The story of his life up there appears to be coming together, and his bones were discovered and finally reburied in May 2010 after years of searching. However, still little is known about his connection with Gdańsk, and it is indeed a murky story of love, intrigue, gossip and politics.
Copernicus had family in Gdańsk all his life, and it’s thought his parents actually met here after his merchant father came here on whatever business merchants conducted and fell in love with his distant cousin. The result of their marriage was the bright spark Mikołaj Kopernik (or Nicolaus Copernicus as he would later become when he started using the Latin form of his name at university), who did a good turn, many years later, by taking co-guardianship of some orphaned relatives. The other co-guardian turned out to be the Dutch merchant Arend van der Schilling, the father of Anne, an eye-catching stunner who’d turn heads wherever she went.
Married she might have been, but she fell for the charms of the much older Copernicus and agreed to become his housekeeper in Frombork. A torrid affair ensued, one which the town gossips soon informed Copernicus’ church employers of. In the best cavaliering traditions, Copernicus lied through his teeth, pretending he had put a lid on this unholy affair while all the time carrying on behind the church's back.
Eventually, however, Anne returned to Gdańsk, setting up home in what is reputed to be Gdansk’s oldest house: Kamienica Gotyk on ul. Mariacka 1.
Whether Copernicus ever visited her here remains a subject open to debate, though if her legendary beauty is anything to go by that looks a dead cert. What can be written as fact was this was indeed where she stayed; only recently a team of Polish brickies came across a knackered out chest inscribed with the words: 1539, Anne Schilli. Today, the basement of this venerable building has been turned into something of a shrine to Copernicus.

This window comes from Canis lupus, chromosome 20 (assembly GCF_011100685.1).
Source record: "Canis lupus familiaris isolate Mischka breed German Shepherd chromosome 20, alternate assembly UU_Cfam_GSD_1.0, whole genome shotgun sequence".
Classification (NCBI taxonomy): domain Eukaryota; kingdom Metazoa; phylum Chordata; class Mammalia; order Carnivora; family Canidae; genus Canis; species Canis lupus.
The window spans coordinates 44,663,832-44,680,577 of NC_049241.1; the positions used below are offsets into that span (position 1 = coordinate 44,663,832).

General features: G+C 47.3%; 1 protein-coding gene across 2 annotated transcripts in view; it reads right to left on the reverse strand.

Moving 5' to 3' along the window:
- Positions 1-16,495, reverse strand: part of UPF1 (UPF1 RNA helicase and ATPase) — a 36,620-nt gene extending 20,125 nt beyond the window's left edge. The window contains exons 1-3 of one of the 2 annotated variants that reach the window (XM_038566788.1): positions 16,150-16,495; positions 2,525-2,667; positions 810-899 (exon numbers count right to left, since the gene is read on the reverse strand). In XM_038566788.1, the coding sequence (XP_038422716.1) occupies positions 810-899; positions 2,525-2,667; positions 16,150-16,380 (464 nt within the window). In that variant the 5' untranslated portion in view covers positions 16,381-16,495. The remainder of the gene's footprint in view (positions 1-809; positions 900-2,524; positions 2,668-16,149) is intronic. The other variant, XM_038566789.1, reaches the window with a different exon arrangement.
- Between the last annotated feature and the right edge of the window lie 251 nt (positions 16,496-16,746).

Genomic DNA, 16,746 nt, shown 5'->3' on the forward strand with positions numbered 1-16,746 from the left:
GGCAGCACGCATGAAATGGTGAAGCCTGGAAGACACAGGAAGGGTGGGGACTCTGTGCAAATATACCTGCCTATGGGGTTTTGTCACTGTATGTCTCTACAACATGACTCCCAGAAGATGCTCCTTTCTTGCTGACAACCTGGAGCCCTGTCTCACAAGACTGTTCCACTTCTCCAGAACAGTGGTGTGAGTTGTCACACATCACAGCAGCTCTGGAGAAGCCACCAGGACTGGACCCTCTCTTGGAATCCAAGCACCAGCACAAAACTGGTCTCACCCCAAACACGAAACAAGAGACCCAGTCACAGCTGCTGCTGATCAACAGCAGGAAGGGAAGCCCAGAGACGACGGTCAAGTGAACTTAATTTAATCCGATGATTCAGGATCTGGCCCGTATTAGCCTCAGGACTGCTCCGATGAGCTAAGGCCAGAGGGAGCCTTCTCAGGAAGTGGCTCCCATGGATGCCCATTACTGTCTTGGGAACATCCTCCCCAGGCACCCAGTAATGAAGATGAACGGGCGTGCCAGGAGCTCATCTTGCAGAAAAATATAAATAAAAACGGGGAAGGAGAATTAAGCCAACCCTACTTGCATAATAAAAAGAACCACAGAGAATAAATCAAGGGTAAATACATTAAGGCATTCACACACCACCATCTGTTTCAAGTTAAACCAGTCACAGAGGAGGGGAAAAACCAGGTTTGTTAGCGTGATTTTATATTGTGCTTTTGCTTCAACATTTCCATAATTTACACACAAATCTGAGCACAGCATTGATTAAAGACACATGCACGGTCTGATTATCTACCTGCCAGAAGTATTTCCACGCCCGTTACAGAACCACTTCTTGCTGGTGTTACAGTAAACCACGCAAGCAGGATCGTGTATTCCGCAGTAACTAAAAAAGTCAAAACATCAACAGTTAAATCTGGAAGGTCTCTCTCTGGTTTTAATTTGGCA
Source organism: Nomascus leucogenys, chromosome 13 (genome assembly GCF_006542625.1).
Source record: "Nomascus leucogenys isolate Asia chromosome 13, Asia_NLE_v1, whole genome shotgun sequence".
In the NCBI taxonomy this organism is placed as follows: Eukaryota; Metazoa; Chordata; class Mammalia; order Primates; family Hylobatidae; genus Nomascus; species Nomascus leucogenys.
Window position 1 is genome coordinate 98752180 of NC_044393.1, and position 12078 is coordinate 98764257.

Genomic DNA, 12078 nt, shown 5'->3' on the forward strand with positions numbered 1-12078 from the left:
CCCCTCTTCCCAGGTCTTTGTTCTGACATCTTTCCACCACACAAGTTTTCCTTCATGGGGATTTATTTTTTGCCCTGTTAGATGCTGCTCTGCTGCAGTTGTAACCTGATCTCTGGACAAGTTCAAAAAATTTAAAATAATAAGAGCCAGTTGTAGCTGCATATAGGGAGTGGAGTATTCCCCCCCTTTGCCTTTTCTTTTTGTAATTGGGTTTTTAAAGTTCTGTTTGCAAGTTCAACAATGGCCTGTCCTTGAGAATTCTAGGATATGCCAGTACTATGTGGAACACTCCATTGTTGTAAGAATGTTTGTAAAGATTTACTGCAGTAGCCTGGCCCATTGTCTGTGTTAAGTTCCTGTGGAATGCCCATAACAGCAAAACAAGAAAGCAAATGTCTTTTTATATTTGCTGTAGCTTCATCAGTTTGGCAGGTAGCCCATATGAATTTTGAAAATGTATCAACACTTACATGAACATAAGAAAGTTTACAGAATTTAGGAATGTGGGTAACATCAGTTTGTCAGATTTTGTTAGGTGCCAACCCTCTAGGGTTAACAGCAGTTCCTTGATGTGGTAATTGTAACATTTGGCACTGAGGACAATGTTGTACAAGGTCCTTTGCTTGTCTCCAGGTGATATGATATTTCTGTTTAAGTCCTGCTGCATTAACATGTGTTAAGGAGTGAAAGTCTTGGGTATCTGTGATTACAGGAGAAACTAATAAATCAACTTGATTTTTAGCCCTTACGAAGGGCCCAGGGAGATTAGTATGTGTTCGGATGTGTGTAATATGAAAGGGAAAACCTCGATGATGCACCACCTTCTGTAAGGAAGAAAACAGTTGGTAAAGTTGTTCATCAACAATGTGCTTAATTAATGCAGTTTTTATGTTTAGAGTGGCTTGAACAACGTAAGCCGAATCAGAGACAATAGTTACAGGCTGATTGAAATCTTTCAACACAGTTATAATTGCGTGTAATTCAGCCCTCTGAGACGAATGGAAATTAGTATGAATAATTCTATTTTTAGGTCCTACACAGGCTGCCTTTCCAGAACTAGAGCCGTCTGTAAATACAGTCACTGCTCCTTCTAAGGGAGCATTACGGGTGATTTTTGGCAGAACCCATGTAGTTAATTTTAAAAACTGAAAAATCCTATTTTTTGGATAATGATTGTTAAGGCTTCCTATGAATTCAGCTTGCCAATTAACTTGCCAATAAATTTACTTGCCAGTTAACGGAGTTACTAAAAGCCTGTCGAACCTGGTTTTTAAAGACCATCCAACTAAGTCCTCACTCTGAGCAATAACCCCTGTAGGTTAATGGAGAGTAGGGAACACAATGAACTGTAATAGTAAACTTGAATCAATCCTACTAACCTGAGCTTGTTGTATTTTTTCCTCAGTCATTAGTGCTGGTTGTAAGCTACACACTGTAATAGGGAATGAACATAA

Aside from selling attractive ceramics, you’ll find a whole series of Copernicus related info on the walls. For instance, a copy of Copernicus’ defining work, De Revolutionibus (one page of which is turned each day at 11:30), which appears to have been printed in Gdańsk a full 3 years before the acknowledged publish date of 1543 in Nurenburg, a German prayer book entitled The Apocalypse of St John, and a 15th-century prayer book that appears to be written in old Dutch. However, Copernicus was much more than just a man of the stars, and this is revealed in the featured displays: poet, painter, doctor, economist and even military leader. Demystify the exhibits by picking up one of the English or German cards.